Battery types

Wet cells: The de facto standard for high capacity batteries in boats for many years has been the basic wet cell lead-acid battery. These are somewhat simple in design. Plates are submerged in a liquid acid electrolyte contained in a plastic box. The cells are freely vented to the outside of the case. Wet cells are the least expensive type of battery and readily available even in remote locations. They are reliable and usually have a life span of three to five years. Wet cell batteries contain toxic chemicals which if released can be harmful to the vessel and crew. They also give off toxic and explosive gases when charging. This requires a good installation to prevent damage to the vessel. Although wet cells do have a good service life it is not as long as some other types of batteries. They also require a bit more in maintenance. Because they are freely vented some water is boiled from the electrolyte when charging. This water needs to be monitored and replaced from time to time. 

Wet cells have limitations on their charge acceptance rate. What this means is you can only charge them at a certain rate and if you try to put too much current into them too fast they can be permanently damaged. Wet cells should also not be discharged more than 50% of their capacity as this will also damage their plates. That said these batteries are cost effective and available almost anywhere in the world making them a decent choice for cruisers planning distant voyages.

Gel cells: Gel cell batteries are similar to wet cell with the exception of having a gel electrolyte instead of liquid. They work best for slow discharge rates. This make them better suited for house banks although some are designed as dual purpose meaning they will work for both slow and rapid discharge rates. As they are sealed they do not require the same ventilation as wet cells (they have a valve to regulate over pressure should over charging. This is often referred to as “valve regulated”). This also means they do not require checking fluid levels and adding water from time to time.

Charging regulation is critical and if charged too rapidly they can be damaged. Advances are being made in gel cell technology that are allowing faster charging rates however it is still important to make sure they are charged correctly. Gel batteries can withstand vibrations and G forces better than wet cells making them a good choice for applications where heavy vibration or impacts are expected. A high speed motor yacht might be an example of this. They are more expensive than wet cells but still reasonably priced. There lifespan tends to be a bit longer than wet cells if properly cared for.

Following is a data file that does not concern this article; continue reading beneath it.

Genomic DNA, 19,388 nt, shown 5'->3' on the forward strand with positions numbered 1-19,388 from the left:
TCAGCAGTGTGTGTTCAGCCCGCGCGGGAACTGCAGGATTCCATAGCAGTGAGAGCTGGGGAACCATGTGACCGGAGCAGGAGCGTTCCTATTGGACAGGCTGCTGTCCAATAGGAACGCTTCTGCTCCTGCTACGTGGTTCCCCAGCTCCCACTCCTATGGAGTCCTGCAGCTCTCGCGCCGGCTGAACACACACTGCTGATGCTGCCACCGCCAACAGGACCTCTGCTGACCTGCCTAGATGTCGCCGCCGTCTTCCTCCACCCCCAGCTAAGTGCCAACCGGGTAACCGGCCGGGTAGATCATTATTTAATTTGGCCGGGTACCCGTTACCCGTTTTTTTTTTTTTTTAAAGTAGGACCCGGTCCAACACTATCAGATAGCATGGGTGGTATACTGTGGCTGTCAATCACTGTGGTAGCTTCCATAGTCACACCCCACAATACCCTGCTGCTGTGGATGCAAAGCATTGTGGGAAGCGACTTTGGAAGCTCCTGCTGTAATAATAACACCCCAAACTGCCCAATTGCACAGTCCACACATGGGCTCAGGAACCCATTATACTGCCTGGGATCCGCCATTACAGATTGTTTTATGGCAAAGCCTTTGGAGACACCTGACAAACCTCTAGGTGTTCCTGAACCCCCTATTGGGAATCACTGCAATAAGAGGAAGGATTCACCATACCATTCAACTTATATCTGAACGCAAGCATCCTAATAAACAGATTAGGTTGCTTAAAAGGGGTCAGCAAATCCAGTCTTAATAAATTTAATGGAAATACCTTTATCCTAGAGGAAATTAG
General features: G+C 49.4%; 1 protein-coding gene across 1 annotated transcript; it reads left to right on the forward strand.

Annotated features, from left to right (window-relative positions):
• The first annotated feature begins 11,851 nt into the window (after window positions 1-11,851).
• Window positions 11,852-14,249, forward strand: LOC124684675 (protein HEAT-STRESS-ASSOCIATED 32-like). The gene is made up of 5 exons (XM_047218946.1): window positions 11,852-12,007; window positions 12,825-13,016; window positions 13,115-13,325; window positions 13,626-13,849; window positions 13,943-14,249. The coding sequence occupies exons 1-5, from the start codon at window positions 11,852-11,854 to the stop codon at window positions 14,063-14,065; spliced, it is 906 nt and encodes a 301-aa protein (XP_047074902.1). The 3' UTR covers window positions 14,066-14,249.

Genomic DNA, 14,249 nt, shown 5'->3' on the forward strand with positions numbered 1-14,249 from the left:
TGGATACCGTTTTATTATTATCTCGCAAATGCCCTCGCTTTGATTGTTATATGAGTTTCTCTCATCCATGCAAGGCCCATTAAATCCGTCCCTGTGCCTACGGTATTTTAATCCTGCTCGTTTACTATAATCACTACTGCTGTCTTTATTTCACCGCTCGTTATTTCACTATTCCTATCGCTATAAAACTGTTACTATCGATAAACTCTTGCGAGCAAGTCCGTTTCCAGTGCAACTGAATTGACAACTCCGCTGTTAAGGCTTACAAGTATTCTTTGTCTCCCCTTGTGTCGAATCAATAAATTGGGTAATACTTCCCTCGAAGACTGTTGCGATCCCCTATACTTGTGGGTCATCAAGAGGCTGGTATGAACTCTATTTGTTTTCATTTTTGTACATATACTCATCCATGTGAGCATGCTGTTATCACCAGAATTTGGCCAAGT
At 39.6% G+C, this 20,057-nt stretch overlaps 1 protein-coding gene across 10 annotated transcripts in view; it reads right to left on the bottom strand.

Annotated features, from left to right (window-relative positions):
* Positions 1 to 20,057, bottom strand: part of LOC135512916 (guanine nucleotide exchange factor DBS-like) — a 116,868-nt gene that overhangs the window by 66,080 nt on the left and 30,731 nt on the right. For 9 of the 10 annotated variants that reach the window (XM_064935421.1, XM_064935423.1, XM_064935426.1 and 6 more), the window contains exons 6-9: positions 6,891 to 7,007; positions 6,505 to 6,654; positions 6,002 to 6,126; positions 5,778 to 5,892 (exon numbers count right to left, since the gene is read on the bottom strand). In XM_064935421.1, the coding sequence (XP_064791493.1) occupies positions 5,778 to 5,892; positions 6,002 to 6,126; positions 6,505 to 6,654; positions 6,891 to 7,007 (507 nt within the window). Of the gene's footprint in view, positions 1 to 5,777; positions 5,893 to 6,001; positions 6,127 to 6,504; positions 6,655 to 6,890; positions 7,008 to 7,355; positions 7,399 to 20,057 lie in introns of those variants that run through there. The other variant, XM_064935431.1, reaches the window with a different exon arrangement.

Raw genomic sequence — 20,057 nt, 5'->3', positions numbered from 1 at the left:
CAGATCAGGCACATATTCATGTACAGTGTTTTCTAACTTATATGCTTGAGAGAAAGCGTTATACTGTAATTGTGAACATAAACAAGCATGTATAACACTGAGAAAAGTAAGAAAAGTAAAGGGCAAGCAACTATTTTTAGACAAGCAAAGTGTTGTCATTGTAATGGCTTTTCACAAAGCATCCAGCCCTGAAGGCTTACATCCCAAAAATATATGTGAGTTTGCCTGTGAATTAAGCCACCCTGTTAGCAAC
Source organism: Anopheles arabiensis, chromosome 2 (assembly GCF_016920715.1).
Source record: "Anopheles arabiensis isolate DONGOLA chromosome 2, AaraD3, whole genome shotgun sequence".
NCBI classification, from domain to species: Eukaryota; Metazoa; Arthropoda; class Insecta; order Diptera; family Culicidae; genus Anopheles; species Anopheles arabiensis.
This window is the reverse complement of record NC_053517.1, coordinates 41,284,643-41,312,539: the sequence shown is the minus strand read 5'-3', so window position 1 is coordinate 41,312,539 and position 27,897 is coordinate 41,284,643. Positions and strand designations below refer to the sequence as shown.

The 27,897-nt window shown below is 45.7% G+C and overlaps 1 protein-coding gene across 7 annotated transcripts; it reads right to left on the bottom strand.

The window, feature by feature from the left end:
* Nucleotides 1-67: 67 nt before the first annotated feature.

AGM: Absorbent Glass Mat (AGM) batteries use a fine fiberglass mat that is capable of absorbing and holding the electrolyte. Unlike the gel cells, because the electrolyte is in the glass mat, it is part of the battery structure. Like gel cells, they are valve-regulated to control over-pressure. If damaged they will not leak hazardous chemicals. AGM batteries generally can take a charge or discharge faster than gel or wet cell batteries. The weakness of AGM batteries is they do not like high temperatures and over-charging can cause damage to the battery. Care needs to be used to monitor the battery during charging to avoid over-heating or over-charging. AGMs tend to have a longer lifespan than wet or gel cell batteries if properly charged and installed. Although AGMs are more expensive, the extra cost should be offset by a longer life and more efficient charging.

Lithium-ion: The newest item on the battery market are lithium-ion batteries. These are high-end and high-performance batteries. They are lighter, can be charged faster and discharged deeper than any of the other types. At first they would seem like the perfect choice. However, this great performance comes at a cost not only in initial purchase price but also in the charging systems required to get the most out of these high-performance batteries. Generally speaking, lithium-ion batteries will produce twice the power at half the weight of the lead-acid type batteries. They can be discharged to nearly 100 percent without damage and can be rapidly recharged. Charge control is very important to these batteries, not only to prevent premature failure but also to prevent possible fires. We have all heard about the hoverboard and computer fires as a result of charging failures. Thankfully, most manufactures now have their own built in charge regulators making these batteries safer. If considering lithium-ion, it is strongly recommended to get professional assistance to select and install the batteries. This technology is still somewhat new and needs to be approached carefully to avoid wasted time and money.

By Ocean Navigator